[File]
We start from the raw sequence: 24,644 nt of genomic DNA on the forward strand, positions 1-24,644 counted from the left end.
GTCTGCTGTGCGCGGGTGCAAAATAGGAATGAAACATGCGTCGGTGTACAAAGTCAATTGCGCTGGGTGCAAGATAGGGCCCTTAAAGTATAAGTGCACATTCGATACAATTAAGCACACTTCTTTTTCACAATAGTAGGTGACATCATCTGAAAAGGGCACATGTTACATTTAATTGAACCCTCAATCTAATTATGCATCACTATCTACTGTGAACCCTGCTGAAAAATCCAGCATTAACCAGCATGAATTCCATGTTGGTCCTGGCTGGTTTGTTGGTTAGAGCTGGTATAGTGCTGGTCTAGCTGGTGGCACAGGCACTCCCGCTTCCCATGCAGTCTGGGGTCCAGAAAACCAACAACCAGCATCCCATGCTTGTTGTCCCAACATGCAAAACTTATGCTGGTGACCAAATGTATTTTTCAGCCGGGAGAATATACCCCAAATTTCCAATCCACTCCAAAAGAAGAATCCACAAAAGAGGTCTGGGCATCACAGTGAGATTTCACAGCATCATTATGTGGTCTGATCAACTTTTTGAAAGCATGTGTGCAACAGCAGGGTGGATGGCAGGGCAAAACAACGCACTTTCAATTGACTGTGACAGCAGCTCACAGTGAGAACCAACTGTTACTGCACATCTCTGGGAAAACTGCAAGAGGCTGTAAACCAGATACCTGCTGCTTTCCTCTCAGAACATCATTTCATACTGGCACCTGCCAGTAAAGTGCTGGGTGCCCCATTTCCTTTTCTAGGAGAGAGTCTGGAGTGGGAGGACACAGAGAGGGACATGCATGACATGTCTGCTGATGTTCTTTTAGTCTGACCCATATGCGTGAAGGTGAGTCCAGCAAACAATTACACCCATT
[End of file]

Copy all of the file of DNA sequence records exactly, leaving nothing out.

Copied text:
We start from the raw sequence: 24,644 nt of genomic DNA on the forward strand, positions 1-24,644 counted from the left end.
GTCTGCTGTGCGCGGGTGCAAAATAGGAATGAAACATGCGTCGGTGTACAAAGTCAATTGCGCTGGGTGCAAGATAGGGCCCTTAAAGTATAAGTGCACATTCGATACAATTAAGCACACTTCTTTTTCACAATAGTAGGTGACATCATCTGAAAAGGGCACATGTTACATTTAATTGAACCCTCAATCTAATTATGCATCACTATCTACTGTGAACCCTGCTGAAAAATCCAGCATTAACCAGCATGAATTCCATGTTGGTCCTGGCTGGTTTGTTGGTTAGAGCTGGTATAGTGCTGGTCTAGCTGGTGGCACAGGCACTCCCGCTTCCCATGCAGTCTGGGGTCCAGAAAACCAACAACCAGCATCCCATGCTTGTTGTCCCAACATGCAAAACTTATGCTGGTGACCAAATGTATTTTTCAGCCGGGAGAATATACCCCAAATTTCCAATCCACTCCAAAAGAAGAATCCACAAAAGAGGTCTGGGCATCACAGTGAGATTTCACAGCATCATTATGTGGTCTGATCAACTTTTTGAAAGCATGTGTGCAACAGCAGGGTGGATGGCAGGGCAAAACAACGCACTTTCAATTGACTGTGACAGCAGCTCACAGTGAGAACCAACTGTTACTGCACATCTCTGGGAAAACTGCAAGAGGCTGTAAACCAGATACCTGCTGCTTTCCTCTCAGAACATCATTTCATACTGGCACCTGCCAGTAAAGTGCTGGGTGCCCCATTTCCTTTTCTAGGAGAGAGTCTGGAGTGGGAGGACACAGAGAGGGACATGCATGACATGTCTGCTGATGTTCTTTTAGTCTGACCCATATGCGTGAAGGTGAGTCCAGCAAACAATTACACCCATT